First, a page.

13. ljnowell

    ljnowell Member

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    You aren't going to see any more barrel wear with steel Vs brass. Cartridge steel is very soft.
     
    Last edited: Sep 11, 2016
  14. Shaq

    Shaq Member

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    If the gun is not used for any defensive purpose, steel-cased ammo is OK. It is hard on the extractor and ejector, which may chip & cause a malfunction during an emergency situation, but for the range, it's fine.
     
  15. Slamfire

    Slamfire Member

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    Put a drop of oil on the top cartridge in the stack, or every fifth cartridge in the stack. Oil will break the friction between cartridge case and chamber facilitating positive extraction. I have been oiling my low powered rounds in my M1911 when I shoot 2700 Bullseye. I want the least recoil, so I load down, I also want positive extraction, so I oil my rounds. It is messy, but it is better than firing an alibi string. And it is better than busting up an extractor. Extractors are very thin structures and if you ask them to pull on a cartridge, they will fail in time.

    I read an interesting episode in the book "Random Shots" by Roy E Rayle. This is on page 65. The Americans were having more extractor failures in their test FAL's than the Belgians. This is during the early 1950's when the FAL was competing with an American design to be the standard Nato 30 caliber rifle. At the time an American Military Officer was at the Belgium plant producing FAL's and Belgian 7.62 ammunition. He is escorted to the ammunition machines and finds that Belgium 7.62 ammunition was being coated with an oily film in the production process. That oily film was sufficient to keep the Belgian FALs from busting extractors because the oil broke the friction between cartridge and chamber. Americans shot clean dry ammunition so their extractors were failing. When the Belgians adopted the American practice of clean and dry ammunition, their FAL's started breaking extractors like just the Americans!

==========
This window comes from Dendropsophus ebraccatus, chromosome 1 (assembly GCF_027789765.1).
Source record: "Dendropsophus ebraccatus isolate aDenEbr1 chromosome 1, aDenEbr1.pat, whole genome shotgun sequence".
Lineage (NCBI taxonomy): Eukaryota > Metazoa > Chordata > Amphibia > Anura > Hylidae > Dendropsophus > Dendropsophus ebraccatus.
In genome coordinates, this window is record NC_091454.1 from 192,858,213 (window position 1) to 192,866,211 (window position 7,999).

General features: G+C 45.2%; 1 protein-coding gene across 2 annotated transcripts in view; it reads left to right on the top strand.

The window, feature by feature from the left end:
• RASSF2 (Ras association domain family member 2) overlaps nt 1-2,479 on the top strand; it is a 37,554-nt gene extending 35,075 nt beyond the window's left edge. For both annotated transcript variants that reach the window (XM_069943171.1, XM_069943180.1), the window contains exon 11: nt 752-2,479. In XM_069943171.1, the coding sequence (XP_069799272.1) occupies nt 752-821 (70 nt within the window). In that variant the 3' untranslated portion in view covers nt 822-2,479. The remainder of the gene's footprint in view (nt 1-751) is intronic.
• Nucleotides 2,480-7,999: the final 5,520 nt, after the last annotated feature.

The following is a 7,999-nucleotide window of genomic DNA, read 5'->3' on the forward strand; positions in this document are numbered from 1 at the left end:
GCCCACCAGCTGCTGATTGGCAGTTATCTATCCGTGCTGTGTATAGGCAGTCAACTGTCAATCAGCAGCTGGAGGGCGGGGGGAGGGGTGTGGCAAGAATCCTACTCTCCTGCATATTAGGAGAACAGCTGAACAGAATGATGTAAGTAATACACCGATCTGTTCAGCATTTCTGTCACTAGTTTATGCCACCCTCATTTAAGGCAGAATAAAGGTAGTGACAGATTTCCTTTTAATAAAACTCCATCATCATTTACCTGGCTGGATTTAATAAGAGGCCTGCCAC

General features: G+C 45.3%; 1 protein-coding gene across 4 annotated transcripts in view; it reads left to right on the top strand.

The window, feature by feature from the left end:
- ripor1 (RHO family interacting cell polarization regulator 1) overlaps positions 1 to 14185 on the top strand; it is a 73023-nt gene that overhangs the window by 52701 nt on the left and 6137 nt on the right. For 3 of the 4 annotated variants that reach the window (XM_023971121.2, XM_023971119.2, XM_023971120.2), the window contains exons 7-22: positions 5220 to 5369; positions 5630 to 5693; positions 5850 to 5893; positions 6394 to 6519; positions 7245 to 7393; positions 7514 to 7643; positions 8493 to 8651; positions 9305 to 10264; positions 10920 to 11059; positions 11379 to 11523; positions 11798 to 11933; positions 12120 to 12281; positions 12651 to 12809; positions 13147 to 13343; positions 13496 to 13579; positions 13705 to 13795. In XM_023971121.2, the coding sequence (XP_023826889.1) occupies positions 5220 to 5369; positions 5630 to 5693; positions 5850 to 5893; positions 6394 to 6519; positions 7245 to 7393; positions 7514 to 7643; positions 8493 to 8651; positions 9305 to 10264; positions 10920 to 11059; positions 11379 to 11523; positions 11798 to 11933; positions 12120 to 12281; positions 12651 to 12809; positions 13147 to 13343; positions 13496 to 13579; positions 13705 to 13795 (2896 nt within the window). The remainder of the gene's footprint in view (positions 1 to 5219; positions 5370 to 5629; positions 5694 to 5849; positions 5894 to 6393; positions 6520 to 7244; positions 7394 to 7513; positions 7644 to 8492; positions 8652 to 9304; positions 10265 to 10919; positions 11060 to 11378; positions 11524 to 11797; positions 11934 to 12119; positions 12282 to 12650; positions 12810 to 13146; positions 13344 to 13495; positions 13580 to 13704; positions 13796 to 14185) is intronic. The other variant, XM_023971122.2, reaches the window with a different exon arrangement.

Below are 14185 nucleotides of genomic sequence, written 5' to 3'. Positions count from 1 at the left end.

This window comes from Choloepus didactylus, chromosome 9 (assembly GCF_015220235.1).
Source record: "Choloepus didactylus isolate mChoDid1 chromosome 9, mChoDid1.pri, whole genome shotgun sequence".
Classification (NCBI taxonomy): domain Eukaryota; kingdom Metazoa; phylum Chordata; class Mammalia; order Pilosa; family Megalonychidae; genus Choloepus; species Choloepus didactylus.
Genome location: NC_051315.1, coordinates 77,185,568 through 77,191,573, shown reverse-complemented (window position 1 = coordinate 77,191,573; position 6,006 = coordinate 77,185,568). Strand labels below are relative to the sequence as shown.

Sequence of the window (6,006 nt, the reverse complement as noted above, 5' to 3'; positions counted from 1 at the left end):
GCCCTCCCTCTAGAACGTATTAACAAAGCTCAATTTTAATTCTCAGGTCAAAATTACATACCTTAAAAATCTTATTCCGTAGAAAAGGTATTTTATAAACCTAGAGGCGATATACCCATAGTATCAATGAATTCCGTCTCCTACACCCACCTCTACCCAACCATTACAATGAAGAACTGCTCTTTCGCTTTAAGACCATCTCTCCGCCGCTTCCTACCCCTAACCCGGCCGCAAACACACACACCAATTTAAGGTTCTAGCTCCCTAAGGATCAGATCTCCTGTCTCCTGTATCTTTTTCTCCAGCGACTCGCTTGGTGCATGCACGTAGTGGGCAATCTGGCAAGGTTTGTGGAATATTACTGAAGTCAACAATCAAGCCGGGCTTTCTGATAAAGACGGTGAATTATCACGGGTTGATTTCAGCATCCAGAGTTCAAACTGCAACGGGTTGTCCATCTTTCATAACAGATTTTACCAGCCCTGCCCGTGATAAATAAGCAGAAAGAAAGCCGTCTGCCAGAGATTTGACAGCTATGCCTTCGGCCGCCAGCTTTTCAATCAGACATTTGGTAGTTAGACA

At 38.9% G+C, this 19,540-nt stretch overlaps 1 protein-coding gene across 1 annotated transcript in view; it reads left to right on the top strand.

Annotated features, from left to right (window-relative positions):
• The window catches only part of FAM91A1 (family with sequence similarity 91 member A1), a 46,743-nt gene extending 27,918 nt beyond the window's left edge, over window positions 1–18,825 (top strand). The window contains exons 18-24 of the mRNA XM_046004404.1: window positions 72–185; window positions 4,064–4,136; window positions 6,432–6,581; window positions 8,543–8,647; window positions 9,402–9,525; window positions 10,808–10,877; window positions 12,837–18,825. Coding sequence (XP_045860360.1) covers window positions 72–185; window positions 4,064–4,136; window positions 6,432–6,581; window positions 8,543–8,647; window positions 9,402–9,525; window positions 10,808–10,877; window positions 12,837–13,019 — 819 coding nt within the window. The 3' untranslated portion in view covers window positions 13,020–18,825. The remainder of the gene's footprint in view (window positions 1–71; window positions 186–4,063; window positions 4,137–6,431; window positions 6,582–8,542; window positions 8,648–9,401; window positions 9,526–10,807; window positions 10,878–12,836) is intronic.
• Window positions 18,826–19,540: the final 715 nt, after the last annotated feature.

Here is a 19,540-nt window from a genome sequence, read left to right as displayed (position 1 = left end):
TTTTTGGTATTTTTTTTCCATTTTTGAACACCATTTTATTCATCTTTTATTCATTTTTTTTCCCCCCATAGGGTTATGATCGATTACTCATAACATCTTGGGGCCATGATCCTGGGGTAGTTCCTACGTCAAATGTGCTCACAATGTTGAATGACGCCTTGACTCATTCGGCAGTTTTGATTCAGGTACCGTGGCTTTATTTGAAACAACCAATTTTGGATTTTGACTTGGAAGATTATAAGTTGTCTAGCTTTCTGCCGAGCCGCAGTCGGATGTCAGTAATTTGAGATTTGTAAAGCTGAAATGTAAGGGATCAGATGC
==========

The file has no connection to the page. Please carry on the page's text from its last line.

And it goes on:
Yippie, progress! More broken extractors. Somewhere in this is a morality tale.
     
  16. orionengnr

    orionengnr Member

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    I prefer brass cased ammo, and about half of the price differential can be offset by collecting and selling your brass, if you are so inclined.

    Note:
    This is for cartridges that are readily available in both. For such things as 7.62x39, the steel cased stuff is really the only thing that makes sense--brass cased stuff is 2x+ the cost.
     
  17. Ignition Override

    Ignition Override Member

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    Steel cases a possible issue?
    If your gun is manufactured with top quality steel, doubtful.